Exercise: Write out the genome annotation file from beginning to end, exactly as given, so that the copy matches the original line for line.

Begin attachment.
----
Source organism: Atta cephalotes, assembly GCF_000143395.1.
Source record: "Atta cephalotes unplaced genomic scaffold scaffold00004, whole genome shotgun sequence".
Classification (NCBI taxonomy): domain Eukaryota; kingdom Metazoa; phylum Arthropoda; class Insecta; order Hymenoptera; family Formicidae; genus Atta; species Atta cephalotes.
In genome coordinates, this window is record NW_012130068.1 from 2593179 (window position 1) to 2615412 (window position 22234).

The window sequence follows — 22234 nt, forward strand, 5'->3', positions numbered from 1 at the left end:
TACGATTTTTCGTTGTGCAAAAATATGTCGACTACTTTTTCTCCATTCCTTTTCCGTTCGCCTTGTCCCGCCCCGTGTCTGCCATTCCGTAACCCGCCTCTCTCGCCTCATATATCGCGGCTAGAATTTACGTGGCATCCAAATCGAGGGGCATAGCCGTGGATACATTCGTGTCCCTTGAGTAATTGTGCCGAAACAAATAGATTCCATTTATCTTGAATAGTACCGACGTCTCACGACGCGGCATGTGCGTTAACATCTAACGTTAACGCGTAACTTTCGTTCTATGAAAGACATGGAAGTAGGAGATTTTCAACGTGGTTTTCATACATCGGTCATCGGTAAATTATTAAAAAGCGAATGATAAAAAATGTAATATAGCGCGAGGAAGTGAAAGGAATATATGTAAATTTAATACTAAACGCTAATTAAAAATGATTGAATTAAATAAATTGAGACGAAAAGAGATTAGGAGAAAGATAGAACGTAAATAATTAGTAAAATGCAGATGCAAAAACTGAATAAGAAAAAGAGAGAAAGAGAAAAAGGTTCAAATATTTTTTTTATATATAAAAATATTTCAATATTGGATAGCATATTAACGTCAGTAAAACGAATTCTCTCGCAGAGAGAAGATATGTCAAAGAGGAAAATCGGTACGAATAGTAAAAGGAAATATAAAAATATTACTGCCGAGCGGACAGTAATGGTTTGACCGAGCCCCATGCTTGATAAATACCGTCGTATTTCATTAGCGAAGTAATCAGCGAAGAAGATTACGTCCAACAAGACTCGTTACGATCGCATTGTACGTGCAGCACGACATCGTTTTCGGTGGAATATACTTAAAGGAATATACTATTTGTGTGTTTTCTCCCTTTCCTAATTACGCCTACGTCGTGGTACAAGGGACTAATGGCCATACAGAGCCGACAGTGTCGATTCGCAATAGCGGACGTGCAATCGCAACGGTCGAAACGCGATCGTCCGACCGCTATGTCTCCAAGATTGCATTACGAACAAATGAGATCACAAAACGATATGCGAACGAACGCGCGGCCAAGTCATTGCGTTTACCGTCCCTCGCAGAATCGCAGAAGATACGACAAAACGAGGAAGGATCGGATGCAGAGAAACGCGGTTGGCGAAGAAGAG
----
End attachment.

Source organism: Atta cephalotes, assembly GCF_000143395.1.
Source record: "Atta cephalotes unplaced genomic scaffold scaffold00004, whole genome shotgun sequence".
Classification (NCBI taxonomy): domain Eukaryota; kingdom Metazoa; phylum Arthropoda; class Insecta; order Hymenoptera; family Formicidae; genus Atta; species Atta cephalotes.
In genome coordinates, this window is record NW_012130068.1 from 2593179 (window position 1) to 2615412 (window position 22234).

The window sequence follows — 22234 nt, forward strand, 5'->3', positions numbered from 1 at the left end:
TACGATTTTTCGTTGTGCAAAAATATGTCGACTACTTTTTCTCCATTCCTTTTCCGTTCGCCTTGTCCCGCCCCGTGTCTGCCATTCCGTAACCCGCCTCTCTCGCCTCATATATCGCGGCTAGAATTTACGTGGCATCCAAATCGAGGGGCATAGCCGTGGATACATTCGTGTCCCTTGAGTAATTGTGCCGAAACAAATAGATTCCATTTATCTTGAATAGTACCGACGTCTCACGACGCGGCATGTGCGTTAACATCTAACGTTAACGCGTAACTTTCGTTCTATGAAAGACATGGAAGTAGGAGATTTTCAACGTGGTTTTCATACATCGGTCATCGGTAAATTATTAAAAAGCGAATGATAAAAAATGTAATATAGCGCGAGGAAGTGAAAGGAATATATGTAAATTTAATACTAAACGCTAATTAAAAATGATTGAATTAAATAAATTGAGACGAAAAGAGATTAGGAGAAAGATAGAACGTAAATAATTAGTAAAATGCAGATGCAAAAACTGAATAAGAAAAAGAGAGAAAGAGAAAAAGGTTCAAATATTTTTTTTATATATAAAAATATTTCAATATTGGATAGCATATTAACGTCAGTAAAACGAATTCTCTCGCAGAGAGAAGATATGTCAAAGAGGAAAATCGGTACGAATAGTAAAAGGAAATATAAAAATATTACTGCCGAGCGGACAGTAATGGTTTGACCGAGCCCCATGCTTGATAAATACCGTCGTATTTCATTAGCGAAGTAATCAGCGAAGAAGATTACGTCCAACAAGACTCGTTACGATCGCATTGTACGTGCAGCACGACATCGTTTTCGGTGGAATATACTTAAAGGAATATACTATTTGTGTGTTTTCTCCCTTTCCTAATTACGCCTACGTCGTGGTACAAGGGACTAATGGCCATACAGAGCCGACAGTGTCGATTCGCAATAGCGGACGTGCAATCGCAACGGTCGAAACGCGATCGTCCGACCGCTATGTCTCCAAGATTGCATTACGAACAAATGAGATCACAAAACGATATGCGAACGAACGCGCGGCCAAGTCATTGCGTTTACCGTCCCTCGCAGAATCGCAGAAGATACGACAAAACGAGGAAGGATCGGATGCAGAGAAACGCGGTTGGCGAAGAAGAG